Workers ‘frustrated’ at politicians’ handling of housing crisis

WORKERS are desperately looking to the trade union movement to sort out the housing crisis, a SIPTU official claimed yesterday.

“Our members are very frustrated with the way the crisis has been handled by the politicians and now looking to us to do something about what can only be described as an appalling situation,” said Eric Fleming, organiser of the Dublin trade union’s annual May Day March.

Mr Fleming, SIPTU’s construction and allied trades branch secretary, said a national housing authority along the lines proposed by the National Economic and Social Forum (NESF) over two-and-a-half years ago was needed to rein in soaring house prices.

“The housing problem is not getting any better and we’re sick and tired of millionaires being made as a result of supplying substandard rental accommodation to people,” he said. Money being paid out for “tea chest” flats could be better spent on decent social housing with the national housing authority charged with tackling the escalating numbers on waiting lists.

Mr Fleming said money from the sale of development land should also be liable for massive capital gains tax because it was fuelling the situation.

“People are becoming millionaires overnight because of current land prices. People are profiteering big time while most people on good incomes are finding that home ownership is beyond their reach. It’s outrageous and it has to stop.”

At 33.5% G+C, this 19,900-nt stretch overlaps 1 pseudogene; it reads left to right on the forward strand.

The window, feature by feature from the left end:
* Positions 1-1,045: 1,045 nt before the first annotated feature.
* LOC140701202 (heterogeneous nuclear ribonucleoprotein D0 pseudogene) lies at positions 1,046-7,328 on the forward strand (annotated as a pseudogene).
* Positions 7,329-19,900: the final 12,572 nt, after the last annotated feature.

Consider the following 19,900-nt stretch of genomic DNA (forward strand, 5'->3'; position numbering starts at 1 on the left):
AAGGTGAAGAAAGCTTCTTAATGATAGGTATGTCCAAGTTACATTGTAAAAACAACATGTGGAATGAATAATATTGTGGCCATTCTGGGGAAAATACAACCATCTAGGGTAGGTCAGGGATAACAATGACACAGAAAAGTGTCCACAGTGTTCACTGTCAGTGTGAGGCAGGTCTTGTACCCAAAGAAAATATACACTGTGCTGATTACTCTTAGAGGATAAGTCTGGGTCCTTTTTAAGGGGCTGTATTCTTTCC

Hundreds of trade union members joined last night’s march that also focused on global solidarity as well a key social issues. Unfortunately, said Mr Fleming, profits still mattered more than the needs of the people, globally and nationally.

“Ireland is still a very unequal society. The working people under the PAYE system pay tax but many of the rich have found a thousand scams to evade it.” Mr Fleming believed there would be no shortfall in government revenue if the rich were paying their fair share of tax.

Meanwhile, Trade Union Federation (TUF) general president Des Geraghty urged every member of the Dáil and Senate to implement new improved minimum terms for statutory redundancy payments.

The reform of the legislation is one of the key provisions of the new national agreement, Sustaining Progress, and the new law is expected to be enacted with immediate effect from June 1.

At the launch of the TUF Guide to Labour Law for Union Representative, Mr Geraghty said the legislation was of particular concern to federation members SIPTU and the TEEU, as both unions had played a leading role in the campaign to secure improvements in the statutory redundancy provisions.

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